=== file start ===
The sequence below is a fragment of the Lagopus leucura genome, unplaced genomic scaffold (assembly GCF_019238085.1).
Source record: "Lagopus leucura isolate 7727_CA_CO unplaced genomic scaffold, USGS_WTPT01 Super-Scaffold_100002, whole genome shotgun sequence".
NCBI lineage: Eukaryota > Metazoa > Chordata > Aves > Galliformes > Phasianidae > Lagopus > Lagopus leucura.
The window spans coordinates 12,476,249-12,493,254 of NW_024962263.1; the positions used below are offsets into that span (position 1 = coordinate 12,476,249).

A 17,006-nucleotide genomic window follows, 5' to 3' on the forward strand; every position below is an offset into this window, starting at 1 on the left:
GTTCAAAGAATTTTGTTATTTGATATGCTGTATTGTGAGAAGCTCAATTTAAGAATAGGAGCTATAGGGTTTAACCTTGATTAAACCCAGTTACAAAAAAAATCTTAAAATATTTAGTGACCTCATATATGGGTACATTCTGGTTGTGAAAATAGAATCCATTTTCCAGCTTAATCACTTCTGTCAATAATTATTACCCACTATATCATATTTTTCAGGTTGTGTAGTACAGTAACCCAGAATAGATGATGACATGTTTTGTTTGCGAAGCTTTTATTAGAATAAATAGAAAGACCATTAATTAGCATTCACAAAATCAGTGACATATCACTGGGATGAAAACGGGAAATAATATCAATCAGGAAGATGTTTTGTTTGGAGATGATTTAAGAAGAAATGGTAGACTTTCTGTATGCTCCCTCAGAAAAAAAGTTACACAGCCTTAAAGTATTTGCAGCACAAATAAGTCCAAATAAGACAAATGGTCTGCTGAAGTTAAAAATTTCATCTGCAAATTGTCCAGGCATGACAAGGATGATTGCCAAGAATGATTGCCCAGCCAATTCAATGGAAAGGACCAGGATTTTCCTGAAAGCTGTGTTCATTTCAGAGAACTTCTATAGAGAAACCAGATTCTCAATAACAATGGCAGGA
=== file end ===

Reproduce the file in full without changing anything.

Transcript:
The sequence below is a fragment of the Lagopus leucura genome, unplaced genomic scaffold (assembly GCF_019238085.1).
Source record: "Lagopus leucura isolate 7727_CA_CO unplaced genomic scaffold, USGS_WTPT01 Super-Scaffold_100002, whole genome shotgun sequence".
NCBI lineage: Eukaryota > Metazoa > Chordata > Aves > Galliformes > Phasianidae > Lagopus > Lagopus leucura.
The window spans coordinates 12,476,249-12,493,254 of NW_024962263.1; the positions used below are offsets into that span (position 1 = coordinate 12,476,249).

A 17,006-nucleotide genomic window follows, 5' to 3' on the forward strand; every position below is an offset into this window, starting at 1 on the left:
GTTCAAAGAATTTTGTTATTTGATATGCTGTATTGTGAGAAGCTCAATTTAAGAATAGGAGCTATAGGGTTTAACCTTGATTAAACCCAGTTACAAAAAAAATCTTAAAATATTTAGTGACCTCATATATGGGTACATTCTGGTTGTGAAAATAGAATCCATTTTCCAGCTTAATCACTTCTGTCAATAATTATTACCCACTATATCATATTTTTCAGGTTGTGTAGTACAGTAACCCAGAATAGATGATGACATGTTTTGTTTGCGAAGCTTTTATTAGAATAAATAGAAAGACCATTAATTAGCATTCACAAAATCAGTGACATATCACTGGGATGAAAACGGGAAATAATATCAATCAGGAAGATGTTTTGTTTGGAGATGATTTAAGAAGAAATGGTAGACTTTCTGTATGCTCCCTCAGAAAAAAAGTTACACAGCCTTAAAGTATTTGCAGCACAAATAAGTCCAAATAAGACAAATGGTCTGCTGAAGTTAAAAATTTCATCTGCAAATTGTCCAGGCATGACAAGGATGATTGCCAAGAATGATTGCCCAGCCAATTCAATGGAAAGGACCAGGATTTTCCTGAAAGCTGTGTTCATTTCAGAGAACTTCTATAGAGAAACCAGATTCTCAATAACAATGGCAGGA